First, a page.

out of 5
Above-average romantic comedy with some nice ideas and a winning performance from Mel Gibson.
Mel Gibson stars as Nick Marshall, a chauvinistic advertising executive
specialising in bikini-clad babe-style campaigns, who’s passed over for
promotion in favour of Helen Hunt’s Darcy McGuire because his boss (Alan Alda, criminally wasted) wants to target the women’s market.
So when Nick accidentally electrocutes himself with a hairdryer and wakes up to discover he can hear women’s thoughts, he sets about trying to win back the job he thinks should have been his, while simultaneously trying to seduce the pretty coffee-shop girl he fancies (Marisa Tomei) and win back some respect from his teenage daughter (Ashley Johnson).
Decent romantic comedies are notoriously hard to get right.
Of recent offerings, only High Fidelity springs to mind, and even that suffered from a miscast female lead and an overall feeling of ‘should have been better’. The same applies here - there’s precious little chemistry between Gibson and Hunt - who seems to be in everything at the moment and who is also done no favours by some orangey-looking make-up and lighting combinations.
Similarly, the ending is unsatisfactory and comes across as seeming badly rushed, while the Tomei subplot doesn’t work because you end up being angry at Gibson for sleeping with her while he’s obviously attracted to Hunt.
That said, there’s a lot to enjoy along the way, principally in the comic
mileage wrung from the central premise of Mel hearing women’s thoughts,
whether it’s the bitterness behind the smiling-and-sucking-up-to-the-boss he
encounters at work, or in one of the best scenes, Marisa Tomei’s
less-than-favourable thoughts on his bedroom technique.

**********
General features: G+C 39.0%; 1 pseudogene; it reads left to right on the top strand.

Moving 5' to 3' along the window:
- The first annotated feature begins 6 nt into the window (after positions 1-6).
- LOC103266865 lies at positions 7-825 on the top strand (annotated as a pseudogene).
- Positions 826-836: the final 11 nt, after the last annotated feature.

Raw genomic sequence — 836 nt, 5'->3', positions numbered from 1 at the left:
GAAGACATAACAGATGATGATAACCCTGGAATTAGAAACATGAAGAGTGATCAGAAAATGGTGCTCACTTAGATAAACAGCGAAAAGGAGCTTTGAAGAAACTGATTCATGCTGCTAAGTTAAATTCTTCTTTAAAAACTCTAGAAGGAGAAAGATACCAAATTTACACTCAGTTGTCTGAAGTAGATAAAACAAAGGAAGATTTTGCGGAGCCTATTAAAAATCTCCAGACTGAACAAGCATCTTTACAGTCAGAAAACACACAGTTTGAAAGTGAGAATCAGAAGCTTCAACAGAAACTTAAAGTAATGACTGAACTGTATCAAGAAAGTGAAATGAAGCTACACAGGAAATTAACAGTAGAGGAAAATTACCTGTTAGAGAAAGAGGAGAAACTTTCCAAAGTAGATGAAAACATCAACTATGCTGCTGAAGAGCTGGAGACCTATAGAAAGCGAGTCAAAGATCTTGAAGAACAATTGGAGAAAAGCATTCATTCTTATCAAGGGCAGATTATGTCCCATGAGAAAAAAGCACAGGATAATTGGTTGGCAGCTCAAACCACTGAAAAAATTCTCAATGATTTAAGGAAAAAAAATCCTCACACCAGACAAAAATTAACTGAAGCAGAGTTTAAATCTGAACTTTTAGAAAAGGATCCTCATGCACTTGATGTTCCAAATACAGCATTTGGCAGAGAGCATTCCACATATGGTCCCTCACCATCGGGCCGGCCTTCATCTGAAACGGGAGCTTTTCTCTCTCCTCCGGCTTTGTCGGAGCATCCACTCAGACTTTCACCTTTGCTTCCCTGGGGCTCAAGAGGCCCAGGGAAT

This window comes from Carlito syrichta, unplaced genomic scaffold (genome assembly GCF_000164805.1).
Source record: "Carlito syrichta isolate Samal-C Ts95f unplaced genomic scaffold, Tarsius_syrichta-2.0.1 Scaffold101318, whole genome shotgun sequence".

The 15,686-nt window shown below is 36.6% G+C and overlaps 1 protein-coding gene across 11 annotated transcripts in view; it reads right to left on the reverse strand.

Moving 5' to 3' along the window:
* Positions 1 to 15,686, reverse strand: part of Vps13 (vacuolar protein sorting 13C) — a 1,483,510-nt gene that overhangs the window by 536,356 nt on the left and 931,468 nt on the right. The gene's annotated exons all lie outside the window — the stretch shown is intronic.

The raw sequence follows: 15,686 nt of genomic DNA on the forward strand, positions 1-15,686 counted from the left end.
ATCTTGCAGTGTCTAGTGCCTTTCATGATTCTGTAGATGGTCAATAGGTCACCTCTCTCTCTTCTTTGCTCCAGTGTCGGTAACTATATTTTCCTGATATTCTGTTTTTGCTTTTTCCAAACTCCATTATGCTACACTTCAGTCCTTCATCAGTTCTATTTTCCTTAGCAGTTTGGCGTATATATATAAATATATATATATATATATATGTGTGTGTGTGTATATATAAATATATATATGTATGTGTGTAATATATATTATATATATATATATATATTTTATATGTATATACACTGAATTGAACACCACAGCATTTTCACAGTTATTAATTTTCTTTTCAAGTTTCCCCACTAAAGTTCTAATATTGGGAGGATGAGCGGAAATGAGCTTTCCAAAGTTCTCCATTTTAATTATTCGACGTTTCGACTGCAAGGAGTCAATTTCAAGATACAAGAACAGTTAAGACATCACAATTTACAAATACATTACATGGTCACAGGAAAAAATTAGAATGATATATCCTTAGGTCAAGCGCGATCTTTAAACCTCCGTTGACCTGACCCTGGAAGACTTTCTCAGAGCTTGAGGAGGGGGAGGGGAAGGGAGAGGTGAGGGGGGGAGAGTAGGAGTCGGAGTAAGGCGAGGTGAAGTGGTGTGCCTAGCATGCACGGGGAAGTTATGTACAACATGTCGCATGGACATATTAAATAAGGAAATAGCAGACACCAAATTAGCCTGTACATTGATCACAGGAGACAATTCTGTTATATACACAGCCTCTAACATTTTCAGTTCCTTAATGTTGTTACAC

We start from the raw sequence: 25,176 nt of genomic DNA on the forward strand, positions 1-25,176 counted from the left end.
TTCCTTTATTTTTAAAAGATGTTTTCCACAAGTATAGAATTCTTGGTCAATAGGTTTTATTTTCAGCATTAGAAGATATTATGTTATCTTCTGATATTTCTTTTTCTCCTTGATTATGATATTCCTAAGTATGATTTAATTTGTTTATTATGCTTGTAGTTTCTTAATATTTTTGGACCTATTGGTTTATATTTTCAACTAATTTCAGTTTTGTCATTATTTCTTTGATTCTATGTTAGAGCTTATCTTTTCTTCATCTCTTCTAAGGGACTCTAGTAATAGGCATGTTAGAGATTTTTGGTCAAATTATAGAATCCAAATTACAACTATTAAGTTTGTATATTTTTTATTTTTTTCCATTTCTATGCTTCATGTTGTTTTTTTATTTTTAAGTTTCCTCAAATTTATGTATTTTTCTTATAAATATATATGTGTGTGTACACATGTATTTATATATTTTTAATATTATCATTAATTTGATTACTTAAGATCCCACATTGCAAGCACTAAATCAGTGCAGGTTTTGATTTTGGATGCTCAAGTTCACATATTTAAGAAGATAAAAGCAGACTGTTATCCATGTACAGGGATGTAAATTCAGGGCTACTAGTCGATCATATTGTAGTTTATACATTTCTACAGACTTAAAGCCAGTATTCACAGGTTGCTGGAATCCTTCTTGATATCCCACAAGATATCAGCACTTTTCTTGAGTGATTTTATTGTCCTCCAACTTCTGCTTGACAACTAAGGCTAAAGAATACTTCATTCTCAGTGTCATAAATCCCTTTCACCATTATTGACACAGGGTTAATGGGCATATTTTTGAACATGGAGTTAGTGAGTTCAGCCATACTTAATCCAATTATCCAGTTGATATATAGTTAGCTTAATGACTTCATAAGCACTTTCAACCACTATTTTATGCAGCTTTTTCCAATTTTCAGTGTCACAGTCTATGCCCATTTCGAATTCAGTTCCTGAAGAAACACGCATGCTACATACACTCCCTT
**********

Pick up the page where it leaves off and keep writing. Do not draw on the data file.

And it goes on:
Sadly, they then ruin this scene by having him ‘have another go’ – cut to Tomei praising his amazing prowess as a ‘Sex God’, only the film-makers didn’t have the guts to show us any actual details.
Some of the best moments in the film are little throwaway moments, such as Mel’s Sean Connery impression while channel-surfing, or, later, bursting
into tears while watching a woman’s confession on a weight-loss infomercial.
In fact, credit has to go to Gibson for allowing himself to appear, shall we
say, ‘less than masculine’ onscreen - in particular the scene where he
‘tests’ the female products in an attempt to come up with advertising ideas.
There’s some neat support too, from Lauren Holly as his ex-wife and a cameo by Bette Midler as his shrink.
However, the best performance is from Ashley Johnson (who looks like a young Ricki Lake), as his neglected daughter Alex.
The film desperately wants to be like one of the classic screwball romantic
comedies, or a Rock Hudson / Doris Day type comedy, and a predominance of Sinatra on the soundtrack seems to back this up, though sadly, Gibson’s
‘cute’ dance routine backfires somewhat and comes across as embarrassing.
There are some very subtle references to older Hollywood films (a bit from
The Apartment, a bit from Rear Window), but ultimately that’s as close as
Overall, then, not the disaster it could have been, and certainly the best
romantic comedy currently on release, though that’s not saying much.
You could do worse of a Friday night.